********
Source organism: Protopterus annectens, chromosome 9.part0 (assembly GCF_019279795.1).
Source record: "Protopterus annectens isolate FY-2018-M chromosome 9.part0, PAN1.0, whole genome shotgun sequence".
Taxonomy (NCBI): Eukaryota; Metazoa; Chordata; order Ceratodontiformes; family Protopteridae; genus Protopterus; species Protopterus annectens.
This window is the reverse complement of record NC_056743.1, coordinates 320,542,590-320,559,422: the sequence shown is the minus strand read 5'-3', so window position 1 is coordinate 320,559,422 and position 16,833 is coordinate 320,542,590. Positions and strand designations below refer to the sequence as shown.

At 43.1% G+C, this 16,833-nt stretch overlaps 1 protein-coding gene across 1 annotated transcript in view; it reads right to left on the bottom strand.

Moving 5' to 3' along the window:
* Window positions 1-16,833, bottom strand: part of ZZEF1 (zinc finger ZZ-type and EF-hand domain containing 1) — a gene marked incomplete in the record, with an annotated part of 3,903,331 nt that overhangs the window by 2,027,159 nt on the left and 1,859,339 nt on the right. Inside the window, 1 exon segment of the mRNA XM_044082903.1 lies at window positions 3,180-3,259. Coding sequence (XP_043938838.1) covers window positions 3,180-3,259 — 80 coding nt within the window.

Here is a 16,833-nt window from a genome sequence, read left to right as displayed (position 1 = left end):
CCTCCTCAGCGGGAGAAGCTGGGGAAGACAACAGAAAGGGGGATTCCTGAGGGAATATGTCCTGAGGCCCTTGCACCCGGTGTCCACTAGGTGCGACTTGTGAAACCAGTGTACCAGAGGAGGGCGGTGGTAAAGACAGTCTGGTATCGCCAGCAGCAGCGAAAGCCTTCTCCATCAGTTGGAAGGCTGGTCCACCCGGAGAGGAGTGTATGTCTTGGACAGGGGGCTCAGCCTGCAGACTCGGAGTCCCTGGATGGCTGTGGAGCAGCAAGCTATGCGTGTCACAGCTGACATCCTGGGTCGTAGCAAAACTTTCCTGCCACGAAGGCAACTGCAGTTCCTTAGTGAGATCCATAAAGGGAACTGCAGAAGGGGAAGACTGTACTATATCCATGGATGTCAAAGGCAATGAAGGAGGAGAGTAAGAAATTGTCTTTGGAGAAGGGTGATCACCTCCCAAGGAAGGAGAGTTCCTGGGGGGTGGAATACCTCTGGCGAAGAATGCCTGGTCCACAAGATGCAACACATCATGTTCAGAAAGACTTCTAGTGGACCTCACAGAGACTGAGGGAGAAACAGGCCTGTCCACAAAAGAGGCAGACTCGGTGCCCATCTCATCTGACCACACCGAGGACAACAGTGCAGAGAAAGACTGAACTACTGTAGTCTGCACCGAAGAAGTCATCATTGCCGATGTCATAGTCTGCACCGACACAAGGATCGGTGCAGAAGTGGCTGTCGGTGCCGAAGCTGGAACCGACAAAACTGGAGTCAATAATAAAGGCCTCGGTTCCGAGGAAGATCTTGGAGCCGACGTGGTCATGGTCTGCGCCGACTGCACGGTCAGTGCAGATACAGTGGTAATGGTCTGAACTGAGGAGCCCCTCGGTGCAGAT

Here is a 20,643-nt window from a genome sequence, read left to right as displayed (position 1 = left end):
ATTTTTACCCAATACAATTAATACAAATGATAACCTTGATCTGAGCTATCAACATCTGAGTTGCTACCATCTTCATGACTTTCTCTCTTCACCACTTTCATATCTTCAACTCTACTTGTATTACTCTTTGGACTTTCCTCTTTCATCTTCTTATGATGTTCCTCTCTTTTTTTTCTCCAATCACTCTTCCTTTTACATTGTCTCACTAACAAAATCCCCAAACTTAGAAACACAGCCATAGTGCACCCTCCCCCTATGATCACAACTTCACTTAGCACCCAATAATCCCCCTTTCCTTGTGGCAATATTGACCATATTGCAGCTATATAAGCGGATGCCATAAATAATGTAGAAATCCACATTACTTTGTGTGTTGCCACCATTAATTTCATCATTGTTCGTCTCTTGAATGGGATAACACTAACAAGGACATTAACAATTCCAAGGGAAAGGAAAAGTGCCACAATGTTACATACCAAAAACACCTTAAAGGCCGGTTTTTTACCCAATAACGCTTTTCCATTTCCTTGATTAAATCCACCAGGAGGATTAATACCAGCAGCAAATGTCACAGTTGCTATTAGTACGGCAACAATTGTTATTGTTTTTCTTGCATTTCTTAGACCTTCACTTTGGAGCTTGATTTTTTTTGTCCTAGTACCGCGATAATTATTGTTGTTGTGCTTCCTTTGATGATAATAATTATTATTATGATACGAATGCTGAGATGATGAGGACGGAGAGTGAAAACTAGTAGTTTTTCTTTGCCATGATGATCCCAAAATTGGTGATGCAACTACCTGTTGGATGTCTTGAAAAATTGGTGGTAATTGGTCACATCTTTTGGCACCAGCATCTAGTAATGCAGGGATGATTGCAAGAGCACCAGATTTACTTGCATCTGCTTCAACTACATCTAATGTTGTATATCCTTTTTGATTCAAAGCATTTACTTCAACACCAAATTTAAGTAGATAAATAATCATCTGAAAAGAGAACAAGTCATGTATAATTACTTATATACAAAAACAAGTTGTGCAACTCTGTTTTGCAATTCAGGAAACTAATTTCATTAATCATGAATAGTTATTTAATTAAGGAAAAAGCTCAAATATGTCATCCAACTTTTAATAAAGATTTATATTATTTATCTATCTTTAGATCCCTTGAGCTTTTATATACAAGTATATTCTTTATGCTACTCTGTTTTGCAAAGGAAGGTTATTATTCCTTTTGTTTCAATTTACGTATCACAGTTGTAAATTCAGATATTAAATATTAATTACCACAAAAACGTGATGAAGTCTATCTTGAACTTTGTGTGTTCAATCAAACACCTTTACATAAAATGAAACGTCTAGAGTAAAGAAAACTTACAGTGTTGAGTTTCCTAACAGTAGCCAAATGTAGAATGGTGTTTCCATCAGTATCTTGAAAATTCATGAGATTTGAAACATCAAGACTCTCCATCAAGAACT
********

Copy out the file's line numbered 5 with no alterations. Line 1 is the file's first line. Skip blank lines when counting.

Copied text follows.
At 43.1% G+C, this 16,833-nt stretch overlaps 1 protein-coding gene across 1 annotated transcript in view; it reads right to left on the bottom strand.